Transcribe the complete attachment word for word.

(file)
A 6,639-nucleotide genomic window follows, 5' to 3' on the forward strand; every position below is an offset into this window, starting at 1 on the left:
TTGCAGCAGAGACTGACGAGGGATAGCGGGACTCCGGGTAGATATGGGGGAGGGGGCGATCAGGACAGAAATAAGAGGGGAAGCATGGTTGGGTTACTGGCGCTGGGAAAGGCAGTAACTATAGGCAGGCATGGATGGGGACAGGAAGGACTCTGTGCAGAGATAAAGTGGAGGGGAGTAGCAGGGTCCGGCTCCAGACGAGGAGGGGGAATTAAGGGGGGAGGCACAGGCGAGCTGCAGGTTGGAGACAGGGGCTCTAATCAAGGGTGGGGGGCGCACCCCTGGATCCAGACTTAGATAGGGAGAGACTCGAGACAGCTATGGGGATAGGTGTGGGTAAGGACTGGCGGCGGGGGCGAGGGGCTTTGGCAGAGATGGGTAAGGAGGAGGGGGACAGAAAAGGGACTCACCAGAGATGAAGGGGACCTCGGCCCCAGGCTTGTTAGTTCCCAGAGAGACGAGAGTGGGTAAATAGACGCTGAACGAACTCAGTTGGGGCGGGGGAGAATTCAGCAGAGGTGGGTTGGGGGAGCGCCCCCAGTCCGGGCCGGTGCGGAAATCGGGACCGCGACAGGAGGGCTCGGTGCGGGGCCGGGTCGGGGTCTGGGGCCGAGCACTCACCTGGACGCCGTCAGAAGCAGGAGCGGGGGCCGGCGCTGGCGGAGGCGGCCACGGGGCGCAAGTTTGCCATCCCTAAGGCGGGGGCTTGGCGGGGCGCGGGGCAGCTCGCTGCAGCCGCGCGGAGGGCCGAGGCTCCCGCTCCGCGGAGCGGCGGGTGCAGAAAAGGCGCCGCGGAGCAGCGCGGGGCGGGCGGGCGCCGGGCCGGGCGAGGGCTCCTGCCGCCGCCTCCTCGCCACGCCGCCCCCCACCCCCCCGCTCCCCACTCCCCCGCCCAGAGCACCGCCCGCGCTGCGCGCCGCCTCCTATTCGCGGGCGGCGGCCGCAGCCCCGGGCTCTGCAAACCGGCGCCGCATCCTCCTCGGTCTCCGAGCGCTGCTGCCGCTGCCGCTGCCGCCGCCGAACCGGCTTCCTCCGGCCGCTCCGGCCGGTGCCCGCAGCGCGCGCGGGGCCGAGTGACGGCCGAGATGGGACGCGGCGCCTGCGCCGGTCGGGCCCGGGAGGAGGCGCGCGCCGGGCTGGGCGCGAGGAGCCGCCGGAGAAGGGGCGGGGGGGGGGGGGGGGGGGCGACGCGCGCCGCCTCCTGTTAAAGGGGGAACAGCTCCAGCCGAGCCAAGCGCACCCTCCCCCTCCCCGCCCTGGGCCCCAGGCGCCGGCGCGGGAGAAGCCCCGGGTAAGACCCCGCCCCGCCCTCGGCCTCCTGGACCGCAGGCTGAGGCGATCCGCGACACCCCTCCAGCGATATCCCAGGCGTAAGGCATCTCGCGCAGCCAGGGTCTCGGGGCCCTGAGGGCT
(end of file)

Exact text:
A 6,639-nucleotide genomic window follows, 5' to 3' on the forward strand; every position below is an offset into this window, starting at 1 on the left:
TTGCAGCAGAGACTGACGAGGGATAGCGGGACTCCGGGTAGATATGGGGGAGGGGGCGATCAGGACAGAAATAAGAGGGGAAGCATGGTTGGGTTACTGGCGCTGGGAAAGGCAGTAACTATAGGCAGGCATGGATGGGGACAGGAAGGACTCTGTGCAGAGATAAAGTGGAGGGGAGTAGCAGGGTCCGGCTCCAGACGAGGAGGGGGAATTAAGGGGGGAGGCACAGGCGAGCTGCAGGTTGGAGACAGGGGCTCTAATCAAGGGTGGGGGGCGCACCCCTGGATCCAGACTTAGATAGGGAGAGACTCGAGACAGCTATGGGGATAGGTGTGGGTAAGGACTGGCGGCGGGGGCGAGGGGCTTTGGCAGAGATGGGTAAGGAGGAGGGGGACAGAAAAGGGACTCACCAGAGATGAAGGGGACCTCGGCCCCAGGCTTGTTAGTTCCCAGAGAGACGAGAGTGGGTAAATAGACGCTGAACGAACTCAGTTGGGGCGGGGGAGAATTCAGCAGAGGTGGGTTGGGGGAGCGCCCCCAGTCCGGGCCGGTGCGGAAATCGGGACCGCGACAGGAGGGCTCGGTGCGGGGCCGGGTCGGGGTCTGGGGCCGAGCACTCACCTGGACGCCGTCAGAAGCAGGAGCGGGGGCCGGCGCTGGCGGAGGCGGCCACGGGGCGCAAGTTTGCCATCCCTAAGGCGGGGGCTTGGCGGGGCGCGGGGCAGCTCGCTGCAGCCGCGCGGAGGGCCGAGGCTCCCGCTCCGCGGAGCGGCGGGTGCAGAAAAGGCGCCGCGGAGCAGCGCGGGGCGGGCGGGCGCCGGGCCGGGCGAGGGCTCCTGCCGCCGCCTCCTCGCCACGCCGCCCCCCACCCCCCCGCTCCCCACTCCCCCGCCCAGAGCACCGCCCGCGCTGCGCGCCGCCTCCTATTCGCGGGCGGCGGCCGCAGCCCCGGGCTCTGCAAACCGGCGCCGCATCCTCCTCGGTCTCCGAGCGCTGCTGCCGCTGCCGCTGCCGCCGCCGAACCGGCTTCCTCCGGCCGCTCCGGCCGGTGCCCGCAGCGCGCGCGGGGCCGAGTGACGGCCGAGATGGGACGCGGCGCCTGCGCCGGTCGGGCCCGGGAGGAGGCGCGCGCCGGGCTGGGCGCGAGGAGCCGCCGGAGAAGGGGCGGGGGGGGGGGGGGGGGGGCGACGCGCGCCGCCTCCTGTTAAAGGGGGAACAGCTCCAGCCGAGCCAAGCGCACCCTCCCCCTCCCCGCCCTGGGCCCCAGGCGCCGGCGCGGGAGAAGCCCCGGGTAAGACCCCGCCCCGCCCTCGGCCTCCTGGACCGCAGGCTGAGGCGATCCGCGACACCCCTCCAGCGATATCCCAGGCGTAAGGCATCTCGCGCAGCCAGGGTCTCGGGGCCCTGAGGGCT